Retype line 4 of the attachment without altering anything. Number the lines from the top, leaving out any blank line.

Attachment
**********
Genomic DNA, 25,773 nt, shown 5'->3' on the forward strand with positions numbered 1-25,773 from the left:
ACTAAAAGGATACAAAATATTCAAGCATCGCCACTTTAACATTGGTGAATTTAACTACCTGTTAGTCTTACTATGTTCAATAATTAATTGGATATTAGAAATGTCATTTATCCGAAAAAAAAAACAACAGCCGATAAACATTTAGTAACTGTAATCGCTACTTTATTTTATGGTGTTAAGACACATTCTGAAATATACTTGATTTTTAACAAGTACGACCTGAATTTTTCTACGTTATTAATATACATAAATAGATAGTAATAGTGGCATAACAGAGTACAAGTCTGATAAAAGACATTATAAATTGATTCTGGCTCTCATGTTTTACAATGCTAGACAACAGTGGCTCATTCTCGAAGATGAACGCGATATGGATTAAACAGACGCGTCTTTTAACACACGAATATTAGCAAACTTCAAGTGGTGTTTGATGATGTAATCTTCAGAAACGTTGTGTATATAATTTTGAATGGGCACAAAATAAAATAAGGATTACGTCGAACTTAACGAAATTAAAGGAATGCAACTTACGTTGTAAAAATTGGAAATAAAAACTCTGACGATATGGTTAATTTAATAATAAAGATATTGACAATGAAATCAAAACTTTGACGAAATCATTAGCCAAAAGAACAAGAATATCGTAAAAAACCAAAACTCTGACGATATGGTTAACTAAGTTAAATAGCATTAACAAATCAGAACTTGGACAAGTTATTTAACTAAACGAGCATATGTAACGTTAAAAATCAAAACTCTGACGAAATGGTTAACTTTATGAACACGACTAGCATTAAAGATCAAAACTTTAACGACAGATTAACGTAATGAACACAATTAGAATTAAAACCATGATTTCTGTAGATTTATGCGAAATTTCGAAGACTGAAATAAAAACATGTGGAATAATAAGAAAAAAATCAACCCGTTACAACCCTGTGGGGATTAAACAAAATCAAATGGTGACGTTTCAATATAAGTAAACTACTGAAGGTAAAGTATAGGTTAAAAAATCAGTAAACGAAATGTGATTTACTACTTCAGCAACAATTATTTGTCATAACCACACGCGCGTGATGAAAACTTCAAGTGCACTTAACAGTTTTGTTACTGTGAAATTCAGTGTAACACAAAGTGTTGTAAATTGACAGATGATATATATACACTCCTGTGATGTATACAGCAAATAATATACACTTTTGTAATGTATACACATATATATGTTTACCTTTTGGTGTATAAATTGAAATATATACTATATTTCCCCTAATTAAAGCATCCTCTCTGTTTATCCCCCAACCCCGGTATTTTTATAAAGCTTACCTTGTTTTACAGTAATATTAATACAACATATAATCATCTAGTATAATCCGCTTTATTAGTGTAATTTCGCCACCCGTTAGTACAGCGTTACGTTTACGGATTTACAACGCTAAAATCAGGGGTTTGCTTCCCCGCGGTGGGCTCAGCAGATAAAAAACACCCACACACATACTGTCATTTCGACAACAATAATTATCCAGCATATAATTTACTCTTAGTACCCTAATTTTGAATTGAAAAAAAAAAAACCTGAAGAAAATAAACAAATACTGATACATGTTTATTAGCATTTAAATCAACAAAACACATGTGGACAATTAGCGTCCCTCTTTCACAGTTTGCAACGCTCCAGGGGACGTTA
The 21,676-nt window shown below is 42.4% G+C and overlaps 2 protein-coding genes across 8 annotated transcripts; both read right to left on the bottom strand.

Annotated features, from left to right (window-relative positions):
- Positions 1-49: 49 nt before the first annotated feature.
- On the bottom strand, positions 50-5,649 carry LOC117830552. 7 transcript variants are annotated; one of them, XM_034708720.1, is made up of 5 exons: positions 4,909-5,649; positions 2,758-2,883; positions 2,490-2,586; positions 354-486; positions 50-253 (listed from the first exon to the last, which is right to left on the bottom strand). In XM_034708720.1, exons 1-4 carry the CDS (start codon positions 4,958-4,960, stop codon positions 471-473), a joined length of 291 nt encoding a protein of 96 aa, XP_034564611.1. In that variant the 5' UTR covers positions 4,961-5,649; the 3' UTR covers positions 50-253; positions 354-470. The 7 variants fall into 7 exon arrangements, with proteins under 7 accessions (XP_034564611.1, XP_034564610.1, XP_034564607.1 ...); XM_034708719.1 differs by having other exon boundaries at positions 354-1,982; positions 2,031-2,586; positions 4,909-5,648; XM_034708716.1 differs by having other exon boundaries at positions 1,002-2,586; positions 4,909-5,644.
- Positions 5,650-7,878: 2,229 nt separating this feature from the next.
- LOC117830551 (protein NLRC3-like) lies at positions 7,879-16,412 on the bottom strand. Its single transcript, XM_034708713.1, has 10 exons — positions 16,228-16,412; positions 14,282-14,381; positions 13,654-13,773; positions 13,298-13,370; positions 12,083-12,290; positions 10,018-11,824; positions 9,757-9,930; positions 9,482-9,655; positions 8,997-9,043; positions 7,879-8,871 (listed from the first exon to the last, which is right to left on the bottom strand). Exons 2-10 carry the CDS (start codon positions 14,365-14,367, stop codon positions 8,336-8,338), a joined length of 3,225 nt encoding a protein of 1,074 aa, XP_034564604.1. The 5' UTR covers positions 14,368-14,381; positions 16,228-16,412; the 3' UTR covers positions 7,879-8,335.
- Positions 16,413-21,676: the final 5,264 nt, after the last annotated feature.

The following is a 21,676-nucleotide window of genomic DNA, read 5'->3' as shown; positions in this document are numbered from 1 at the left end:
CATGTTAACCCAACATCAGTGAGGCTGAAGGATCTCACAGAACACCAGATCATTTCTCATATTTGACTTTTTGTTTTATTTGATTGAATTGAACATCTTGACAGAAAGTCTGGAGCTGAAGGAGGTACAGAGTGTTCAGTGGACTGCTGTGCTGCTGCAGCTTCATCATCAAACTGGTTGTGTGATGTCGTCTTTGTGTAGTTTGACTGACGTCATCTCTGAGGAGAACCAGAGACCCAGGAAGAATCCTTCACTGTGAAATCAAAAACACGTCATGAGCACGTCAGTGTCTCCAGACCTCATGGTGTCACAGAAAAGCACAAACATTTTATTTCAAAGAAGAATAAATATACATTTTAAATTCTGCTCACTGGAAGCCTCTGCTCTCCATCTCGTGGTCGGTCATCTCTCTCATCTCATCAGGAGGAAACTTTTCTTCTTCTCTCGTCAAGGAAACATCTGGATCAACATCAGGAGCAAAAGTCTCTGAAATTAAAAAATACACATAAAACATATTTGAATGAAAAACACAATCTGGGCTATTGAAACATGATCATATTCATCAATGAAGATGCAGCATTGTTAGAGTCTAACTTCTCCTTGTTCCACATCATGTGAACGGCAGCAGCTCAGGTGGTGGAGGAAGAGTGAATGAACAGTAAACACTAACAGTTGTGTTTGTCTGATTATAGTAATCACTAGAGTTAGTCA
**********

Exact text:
Annotated features, from left to right (window-relative positions):